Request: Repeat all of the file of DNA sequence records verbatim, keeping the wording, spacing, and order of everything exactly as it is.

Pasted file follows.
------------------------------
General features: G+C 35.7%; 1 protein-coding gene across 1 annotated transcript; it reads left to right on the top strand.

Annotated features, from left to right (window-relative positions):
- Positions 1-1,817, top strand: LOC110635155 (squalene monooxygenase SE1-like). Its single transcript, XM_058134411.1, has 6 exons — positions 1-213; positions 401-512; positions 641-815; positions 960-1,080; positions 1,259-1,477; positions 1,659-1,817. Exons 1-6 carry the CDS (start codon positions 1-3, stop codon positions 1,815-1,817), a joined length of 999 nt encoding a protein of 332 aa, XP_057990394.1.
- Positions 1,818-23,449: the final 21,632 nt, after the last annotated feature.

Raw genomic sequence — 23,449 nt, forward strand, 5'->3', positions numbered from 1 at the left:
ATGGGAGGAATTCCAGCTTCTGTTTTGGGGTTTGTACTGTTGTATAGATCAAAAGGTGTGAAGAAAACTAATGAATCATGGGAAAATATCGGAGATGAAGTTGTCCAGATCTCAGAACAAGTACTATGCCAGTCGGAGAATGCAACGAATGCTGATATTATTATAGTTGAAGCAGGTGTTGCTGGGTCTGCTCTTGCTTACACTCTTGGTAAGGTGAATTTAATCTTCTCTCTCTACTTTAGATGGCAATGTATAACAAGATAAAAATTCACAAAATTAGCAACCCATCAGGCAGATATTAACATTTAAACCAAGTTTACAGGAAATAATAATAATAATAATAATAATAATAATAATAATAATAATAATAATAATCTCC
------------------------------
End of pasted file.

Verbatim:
General features: G+C 35.7%; 1 protein-coding gene across 1 annotated transcript; it reads left to right on the top strand.

Annotated features, from left to right (window-relative positions):
- Positions 1-1,817, top strand: LOC110635155 (squalene monooxygenase SE1-like). Its single transcript, XM_058134411.1, has 6 exons — positions 1-213; positions 401-512; positions 641-815; positions 960-1,080; positions 1,259-1,477; positions 1,659-1,817. Exons 1-6 carry the CDS (start codon positions 1-3, stop codon positions 1,815-1,817), a joined length of 999 nt encoding a protein of 332 aa, XP_057990394.1.
- Positions 1,818-23,449: the final 21,632 nt, after the last annotated feature.

Raw genomic sequence — 23,449 nt, forward strand, 5'->3', positions numbered from 1 at the left:
ATGGGAGGAATTCCAGCTTCTGTTTTGGGGTTTGTACTGTTGTATAGATCAAAAGGTGTGAAGAAAACTAATGAATCATGGGAAAATATCGGAGATGAAGTTGTCCAGATCTCAGAACAAGTACTATGCCAGTCGGAGAATGCAACGAATGCTGATATTATTATAGTTGAAGCAGGTGTTGCTGGGTCTGCTCTTGCTTACACTCTTGGTAAGGTGAATTTAATCTTCTCTCTCTACTTTAGATGGCAATGTATAACAAGATAAAAATTCACAAAATTAGCAACCCATCAGGCAGATATTAACATTTAAACCAAGTTTACAGGAAATAATAATAATAATAATAATAATAATAATAATAATAATAATAATAATAATCTCC